Japanese Prime Minister Shinzo Abe’s upcoming visit to Pearl Harbor this month could be as historic and eye-catching as US President Barack Obama’s trip to Hiroshima seven months ago. Abe will be the first Japanese prime minister to visit the site of Japan’s notorious attack on the United States in 1941, while Obama was the first US sitting president to visit the city on which the US dropped an atomic bomb in World War II. Yet, just as Obama’s journey to Hiroshima did not change the rationale for the US’ decision to drop the atomic bomb on Hiroshima on Aug 6, 1945 and another one on Nagasaki three days later, Abe’s visit to Pearl Harbor and to the USS Arizona Memorial will never overturn the fact that Japan’s surprise attack on Pearl Harbor in December 1941 was a war crime. As were the invasions Japan launched against China and its other Asian neighbors.
White House spokesman Josh Earnest was only half right when he said that the power of reconciliation has turned the former adversaries into the closest of allies.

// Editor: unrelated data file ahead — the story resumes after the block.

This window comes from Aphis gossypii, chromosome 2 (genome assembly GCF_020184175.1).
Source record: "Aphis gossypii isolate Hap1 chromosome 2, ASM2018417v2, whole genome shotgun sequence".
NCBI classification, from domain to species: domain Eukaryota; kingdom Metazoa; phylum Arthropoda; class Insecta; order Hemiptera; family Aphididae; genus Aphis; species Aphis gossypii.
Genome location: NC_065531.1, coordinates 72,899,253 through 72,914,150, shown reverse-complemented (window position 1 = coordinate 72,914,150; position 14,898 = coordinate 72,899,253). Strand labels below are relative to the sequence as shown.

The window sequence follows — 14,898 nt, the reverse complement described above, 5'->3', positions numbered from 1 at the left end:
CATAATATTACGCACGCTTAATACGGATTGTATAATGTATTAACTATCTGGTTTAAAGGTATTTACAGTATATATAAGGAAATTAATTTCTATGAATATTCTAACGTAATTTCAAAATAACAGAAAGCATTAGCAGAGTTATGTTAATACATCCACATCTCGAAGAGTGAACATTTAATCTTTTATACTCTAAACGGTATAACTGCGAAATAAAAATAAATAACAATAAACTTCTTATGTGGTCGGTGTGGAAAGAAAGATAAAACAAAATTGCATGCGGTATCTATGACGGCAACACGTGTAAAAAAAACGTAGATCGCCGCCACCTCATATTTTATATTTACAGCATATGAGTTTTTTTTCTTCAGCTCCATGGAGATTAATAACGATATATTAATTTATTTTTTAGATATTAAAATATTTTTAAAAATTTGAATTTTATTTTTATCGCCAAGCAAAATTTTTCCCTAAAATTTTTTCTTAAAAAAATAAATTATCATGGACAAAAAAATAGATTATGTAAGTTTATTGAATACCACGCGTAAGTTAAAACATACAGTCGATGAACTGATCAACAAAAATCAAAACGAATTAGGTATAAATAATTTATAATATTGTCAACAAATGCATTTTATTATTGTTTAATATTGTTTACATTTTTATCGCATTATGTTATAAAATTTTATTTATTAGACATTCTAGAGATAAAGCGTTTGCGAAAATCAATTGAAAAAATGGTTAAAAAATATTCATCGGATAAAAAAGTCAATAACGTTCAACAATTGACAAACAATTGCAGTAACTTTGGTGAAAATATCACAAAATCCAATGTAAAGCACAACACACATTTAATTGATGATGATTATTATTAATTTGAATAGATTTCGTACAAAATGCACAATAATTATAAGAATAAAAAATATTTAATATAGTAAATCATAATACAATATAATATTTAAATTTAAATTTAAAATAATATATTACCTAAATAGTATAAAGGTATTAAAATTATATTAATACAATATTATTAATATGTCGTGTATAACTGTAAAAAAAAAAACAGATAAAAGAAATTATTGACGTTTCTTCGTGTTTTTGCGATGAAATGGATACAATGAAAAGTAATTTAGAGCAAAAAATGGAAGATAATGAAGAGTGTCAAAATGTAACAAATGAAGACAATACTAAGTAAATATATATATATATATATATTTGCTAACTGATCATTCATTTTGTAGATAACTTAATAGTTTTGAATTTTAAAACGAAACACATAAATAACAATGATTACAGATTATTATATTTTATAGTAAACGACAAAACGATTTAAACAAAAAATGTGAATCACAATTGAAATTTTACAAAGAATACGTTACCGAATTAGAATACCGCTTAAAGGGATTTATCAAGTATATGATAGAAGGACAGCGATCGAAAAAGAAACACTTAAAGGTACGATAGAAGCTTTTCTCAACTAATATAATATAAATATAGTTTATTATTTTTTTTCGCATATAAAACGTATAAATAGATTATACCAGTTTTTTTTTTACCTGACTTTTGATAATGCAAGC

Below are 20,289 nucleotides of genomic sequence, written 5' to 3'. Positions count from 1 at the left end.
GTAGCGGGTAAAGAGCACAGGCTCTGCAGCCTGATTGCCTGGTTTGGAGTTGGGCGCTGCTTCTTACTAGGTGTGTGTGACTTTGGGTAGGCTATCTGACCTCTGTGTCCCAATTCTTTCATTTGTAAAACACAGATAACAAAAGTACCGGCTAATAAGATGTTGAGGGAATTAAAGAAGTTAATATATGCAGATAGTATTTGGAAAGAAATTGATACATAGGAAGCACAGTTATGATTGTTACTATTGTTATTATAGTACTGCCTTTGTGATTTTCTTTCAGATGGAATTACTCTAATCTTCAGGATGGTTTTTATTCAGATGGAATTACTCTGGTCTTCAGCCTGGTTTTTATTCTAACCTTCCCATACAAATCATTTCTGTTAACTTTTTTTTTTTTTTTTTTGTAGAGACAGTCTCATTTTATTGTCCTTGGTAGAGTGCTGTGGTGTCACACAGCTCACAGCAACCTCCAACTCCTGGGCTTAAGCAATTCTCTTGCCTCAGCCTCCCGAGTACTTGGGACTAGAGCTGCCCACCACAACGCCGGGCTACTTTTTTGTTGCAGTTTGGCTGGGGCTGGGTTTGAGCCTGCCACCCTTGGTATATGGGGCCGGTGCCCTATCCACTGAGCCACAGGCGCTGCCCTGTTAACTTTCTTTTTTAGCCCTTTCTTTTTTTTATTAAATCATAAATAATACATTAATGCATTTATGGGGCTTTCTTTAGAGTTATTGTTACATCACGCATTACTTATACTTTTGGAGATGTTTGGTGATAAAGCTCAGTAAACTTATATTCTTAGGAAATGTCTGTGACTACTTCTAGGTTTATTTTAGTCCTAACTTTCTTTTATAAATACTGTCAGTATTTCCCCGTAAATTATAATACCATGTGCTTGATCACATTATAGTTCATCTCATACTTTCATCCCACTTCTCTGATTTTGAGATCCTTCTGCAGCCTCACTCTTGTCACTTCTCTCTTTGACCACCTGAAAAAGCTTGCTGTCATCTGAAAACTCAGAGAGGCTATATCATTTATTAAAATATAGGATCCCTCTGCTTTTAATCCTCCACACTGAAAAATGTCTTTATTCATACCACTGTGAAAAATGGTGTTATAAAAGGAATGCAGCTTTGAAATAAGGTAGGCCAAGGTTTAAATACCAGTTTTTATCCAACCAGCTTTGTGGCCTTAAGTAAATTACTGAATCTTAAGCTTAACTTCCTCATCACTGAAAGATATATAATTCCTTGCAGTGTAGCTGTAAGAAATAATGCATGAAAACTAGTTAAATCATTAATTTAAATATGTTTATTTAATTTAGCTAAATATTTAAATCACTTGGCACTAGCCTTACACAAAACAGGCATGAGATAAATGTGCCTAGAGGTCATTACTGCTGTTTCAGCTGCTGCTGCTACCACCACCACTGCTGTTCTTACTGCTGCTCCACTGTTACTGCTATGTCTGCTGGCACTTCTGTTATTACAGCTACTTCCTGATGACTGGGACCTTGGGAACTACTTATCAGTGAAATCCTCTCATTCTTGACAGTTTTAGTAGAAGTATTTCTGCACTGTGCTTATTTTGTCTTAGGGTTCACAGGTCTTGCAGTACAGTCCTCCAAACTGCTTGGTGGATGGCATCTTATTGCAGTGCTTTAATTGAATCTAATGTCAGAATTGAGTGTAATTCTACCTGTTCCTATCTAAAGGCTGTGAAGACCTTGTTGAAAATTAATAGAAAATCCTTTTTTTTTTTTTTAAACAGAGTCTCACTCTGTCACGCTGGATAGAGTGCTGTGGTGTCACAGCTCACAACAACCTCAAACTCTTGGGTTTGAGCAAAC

It is indeed necessary for the adversaries in the war to be reconciled with each other. But true reconciliation must be based on the condition that the culprit for the war has demonstrated that it sincerely regrets what it did and has been forgiven by the countries it victimized.
We have no idea whether Shinzo Abe will offer a sincere apology for Japan’s attack on Pearl Harbor during his visit.
In his statement to mark the 70th anniversary of the end of World War II, Abe did not mention atrocities, such as the Nanjing Massacre, committed by Japanese troops, nor the surprise attack on the US.
Abe himself has written messages to praise convicted Japanese war criminals and glossed over the issue of “comfort women”, who were women the Imperial Japanese Army forced to be sex slaves during the war.
Expedient mutual needs on both sides should not eclipse the fact that Japan owes the US and other countries sincere repentance for what it did during the war, which can only come when it stops trying to whitewash its past, something the US has condoned in exchange for Japanese support in the pursuit of its pivot to Asia strategy.
When real remorse and understanding from Japan are conspicuously absent under Abe, it is clear that the power of expediency rather than true reconciliation has turned these former adversaries into the closest of allies.